The enlightened titans of the business world, from Davos, Switzerland, to New York, San Francisco, and beyond, are full of suggestions for how commerce and finance can be made more ethical. These promoters of “environmental, social, and governance” (ESG) investing have been successful at convincing asset managers and investment professionals that we need a new dawn of progressive commerce and new rules for implementing it.
For the most part, conservatives have been content to roll their eyes at the social status–signaling emanating from the world’s elite conference centers. But anyone who doesn’t want the entire corporate world remade into a left-wing fever dream should be paying closer attention.
The ESG crowd wants to do more than just decrease greenhouse gas emissions, “encourage” recycling, or promote fair trade coffee. For example, the World Economic Forum (of Davos fame) launched a new project this year called the “Great Reset.” Ostensibly created as a response to the COVID-19 pandemic, it is a laundry list of left-of-center policy ideas that have dominated trendy business conferences and TED Talks for a couple of decades. These insights, their sponsors hope, will help in “determining the future state of global relations, the direction of national economies, the priorities of societies, the nature of business models and the management of a global commons.”
Lofty goals, indeed. At the top of almost every ESG list of demands is addressing global climate change, primarily by ending the use of fossil fuels and relying on renewable energy sources like wind and solar. Of course, wind and solar don’t provide consistent, reliable generation capacity like the accursed coal, natural gas, and nuclear power plants that environmentalists insist must be scrapped.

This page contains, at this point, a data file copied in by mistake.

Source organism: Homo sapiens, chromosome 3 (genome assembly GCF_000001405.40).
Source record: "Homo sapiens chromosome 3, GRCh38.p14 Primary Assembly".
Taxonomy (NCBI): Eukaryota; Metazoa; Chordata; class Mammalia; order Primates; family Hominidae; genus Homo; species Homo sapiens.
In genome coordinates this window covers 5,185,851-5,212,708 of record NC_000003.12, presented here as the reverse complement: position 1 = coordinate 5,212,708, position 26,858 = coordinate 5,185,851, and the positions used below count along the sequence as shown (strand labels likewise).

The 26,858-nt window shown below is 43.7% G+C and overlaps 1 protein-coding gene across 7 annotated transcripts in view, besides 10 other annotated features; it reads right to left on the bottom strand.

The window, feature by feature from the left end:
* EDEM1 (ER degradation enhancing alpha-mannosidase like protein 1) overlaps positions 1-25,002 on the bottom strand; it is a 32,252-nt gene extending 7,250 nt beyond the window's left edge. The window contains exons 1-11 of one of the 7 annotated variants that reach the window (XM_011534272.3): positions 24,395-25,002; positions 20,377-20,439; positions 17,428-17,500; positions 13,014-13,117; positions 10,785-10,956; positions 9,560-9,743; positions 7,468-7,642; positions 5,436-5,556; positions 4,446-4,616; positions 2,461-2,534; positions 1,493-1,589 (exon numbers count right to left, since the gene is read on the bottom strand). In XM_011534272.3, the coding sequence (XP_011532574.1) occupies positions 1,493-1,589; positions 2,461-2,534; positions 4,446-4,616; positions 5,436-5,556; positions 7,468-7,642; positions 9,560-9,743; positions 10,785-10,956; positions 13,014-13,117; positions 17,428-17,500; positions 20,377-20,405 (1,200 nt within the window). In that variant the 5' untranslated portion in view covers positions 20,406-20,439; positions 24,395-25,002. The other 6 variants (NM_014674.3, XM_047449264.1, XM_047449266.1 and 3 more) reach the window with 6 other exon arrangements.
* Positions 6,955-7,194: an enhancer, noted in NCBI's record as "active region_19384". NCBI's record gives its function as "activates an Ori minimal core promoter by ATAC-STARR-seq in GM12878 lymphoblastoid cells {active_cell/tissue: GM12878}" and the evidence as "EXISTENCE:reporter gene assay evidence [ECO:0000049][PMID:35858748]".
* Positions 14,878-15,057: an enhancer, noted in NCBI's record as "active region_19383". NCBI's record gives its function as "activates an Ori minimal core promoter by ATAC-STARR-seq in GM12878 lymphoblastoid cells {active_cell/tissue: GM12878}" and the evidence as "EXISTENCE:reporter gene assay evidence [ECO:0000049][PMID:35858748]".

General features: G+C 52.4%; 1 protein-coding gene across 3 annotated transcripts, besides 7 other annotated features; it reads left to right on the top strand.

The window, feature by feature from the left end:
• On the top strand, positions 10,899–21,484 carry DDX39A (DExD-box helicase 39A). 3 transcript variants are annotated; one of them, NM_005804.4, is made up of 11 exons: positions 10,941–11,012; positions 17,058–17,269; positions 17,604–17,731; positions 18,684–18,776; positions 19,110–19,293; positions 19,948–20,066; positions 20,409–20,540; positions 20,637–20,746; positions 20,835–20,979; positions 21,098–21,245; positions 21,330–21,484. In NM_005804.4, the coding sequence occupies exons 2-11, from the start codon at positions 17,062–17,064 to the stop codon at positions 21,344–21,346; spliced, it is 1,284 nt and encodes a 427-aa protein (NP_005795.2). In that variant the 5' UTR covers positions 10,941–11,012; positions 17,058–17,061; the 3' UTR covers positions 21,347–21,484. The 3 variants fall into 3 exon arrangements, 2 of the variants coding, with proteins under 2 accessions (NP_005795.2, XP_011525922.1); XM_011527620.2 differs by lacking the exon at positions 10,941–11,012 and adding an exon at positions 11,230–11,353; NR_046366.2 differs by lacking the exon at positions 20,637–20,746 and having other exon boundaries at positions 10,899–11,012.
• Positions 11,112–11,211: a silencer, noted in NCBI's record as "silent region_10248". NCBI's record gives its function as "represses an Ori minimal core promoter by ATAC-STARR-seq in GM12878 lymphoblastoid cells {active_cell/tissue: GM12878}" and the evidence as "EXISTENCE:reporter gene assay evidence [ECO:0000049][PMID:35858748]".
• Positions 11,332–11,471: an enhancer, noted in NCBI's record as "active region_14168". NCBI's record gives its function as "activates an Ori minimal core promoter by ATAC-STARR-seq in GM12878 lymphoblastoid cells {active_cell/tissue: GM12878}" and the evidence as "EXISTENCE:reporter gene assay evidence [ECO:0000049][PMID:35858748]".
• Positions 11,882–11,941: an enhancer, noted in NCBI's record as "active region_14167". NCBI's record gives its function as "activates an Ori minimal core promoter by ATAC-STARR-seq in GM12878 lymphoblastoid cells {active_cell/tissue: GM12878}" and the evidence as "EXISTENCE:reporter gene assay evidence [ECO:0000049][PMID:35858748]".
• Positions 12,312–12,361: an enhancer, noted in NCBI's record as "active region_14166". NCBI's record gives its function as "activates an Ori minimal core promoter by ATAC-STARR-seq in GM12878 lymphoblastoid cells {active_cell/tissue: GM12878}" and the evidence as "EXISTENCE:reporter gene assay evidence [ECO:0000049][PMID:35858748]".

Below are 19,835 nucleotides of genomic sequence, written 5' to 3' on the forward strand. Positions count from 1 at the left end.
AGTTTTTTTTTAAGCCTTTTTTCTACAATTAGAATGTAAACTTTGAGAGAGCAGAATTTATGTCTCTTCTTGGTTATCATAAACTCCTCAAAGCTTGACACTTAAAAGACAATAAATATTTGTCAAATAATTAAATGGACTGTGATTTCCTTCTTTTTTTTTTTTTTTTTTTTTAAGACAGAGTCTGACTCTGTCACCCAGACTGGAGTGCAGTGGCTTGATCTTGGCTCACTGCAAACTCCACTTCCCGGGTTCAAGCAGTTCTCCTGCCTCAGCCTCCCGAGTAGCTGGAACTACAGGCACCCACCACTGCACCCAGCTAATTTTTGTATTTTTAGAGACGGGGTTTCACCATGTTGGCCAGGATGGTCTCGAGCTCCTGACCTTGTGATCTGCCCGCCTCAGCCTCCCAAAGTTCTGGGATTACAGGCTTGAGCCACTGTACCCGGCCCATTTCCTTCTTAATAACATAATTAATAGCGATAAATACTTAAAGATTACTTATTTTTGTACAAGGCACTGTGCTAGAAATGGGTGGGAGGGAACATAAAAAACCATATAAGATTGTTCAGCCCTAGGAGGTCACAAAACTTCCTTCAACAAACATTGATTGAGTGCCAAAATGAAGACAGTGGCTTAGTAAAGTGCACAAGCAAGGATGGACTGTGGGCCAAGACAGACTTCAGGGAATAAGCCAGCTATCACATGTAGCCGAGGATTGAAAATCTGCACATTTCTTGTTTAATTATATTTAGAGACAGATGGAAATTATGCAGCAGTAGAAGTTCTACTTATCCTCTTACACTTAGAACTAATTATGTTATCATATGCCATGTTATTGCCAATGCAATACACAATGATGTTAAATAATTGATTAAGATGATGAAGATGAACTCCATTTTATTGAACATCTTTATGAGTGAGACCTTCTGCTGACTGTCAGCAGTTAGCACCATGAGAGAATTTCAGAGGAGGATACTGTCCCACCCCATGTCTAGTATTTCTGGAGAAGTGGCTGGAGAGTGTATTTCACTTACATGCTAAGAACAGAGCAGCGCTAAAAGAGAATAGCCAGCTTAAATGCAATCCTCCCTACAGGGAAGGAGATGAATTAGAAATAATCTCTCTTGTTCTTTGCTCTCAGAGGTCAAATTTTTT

But it turns out that wanting to have electricity always available in one’s home is another priority of society that must change. A professor at Rutgers University recently wrote a widely circulated article claiming that “the average American household uses electric resources far beyond its needs,” and that we will need to accept frequent power outages in order to solve the climate crisis. An unpleasant prospect, but at least more honest than the climate warriors who insist such a transition would be painless. Don’t worry, though. The good professor is confident that the lifestyle interruptions we’re already experiencing because of COVID-related closings and lockdowns will “teach us how to live with intermittency.”
In order to achieve ESG virtue, we must also strive for greater gender and racial diversity. The finance analysts at Bloomberg, for example, have come up with the Gender-Equality Index (GEI), which lists companies with a commitment to gender fairness. Participants are expected to guarantee equal pay and address sexual harassment. Pretty reasonable, right? Well, rated companies also need to provide designated on-site lactation rooms and cover the cost of egg freezing, fertility services, contraception, and gender reassignment surgery. Given the feminist mantra of “abortion is health care,” we should assume that paying for such procedures will be expected as well.
Trying to achieve racial equality these days is even more fraught. A commitment to race-neutral hiring and an emphasis on actual qualifications is increasingly seen as naïve, with only race-conscious affirmative hiring practices being deemed acceptable. Corporations and government agencies have been adopting racial sensitivity training that is increasingly controversial and divisive — literally so, in the case of programs where white and non-white groups of employees are divided into different rooms.
The reaction against diversity training that emphasizes “white fragility” and critical race theory is already experiencing pushback from everyone from President Trump — whose executive order “Combating Race and Sex Stereotyping” was issued this September — to, of all places, the New York Times Magazine, which ran a long article in July questioning whether such training is actually effective. But don’t expect the enlightened ESG theorists to back away from these trends anytime soon. With big corporations already pledging millions of dollars to the “trained Marxists” running Black Lives Matter and How to Be an Antiracist author Prof. Ibram X. Kendi, the boardroom standard for racial sensitivity is already coalescing around perpetual identity politics.
If you’ve worried in the past about socialism, Antifa, and attacks on free markets and limited government, remove the black bandana from your mental image and replace it with a suit and tie. When it comes to delegitimizing capitalism, the call is now coming from inside the board room.
Richard Morrison is a research fellow at the Competitive Enterprise Institute.
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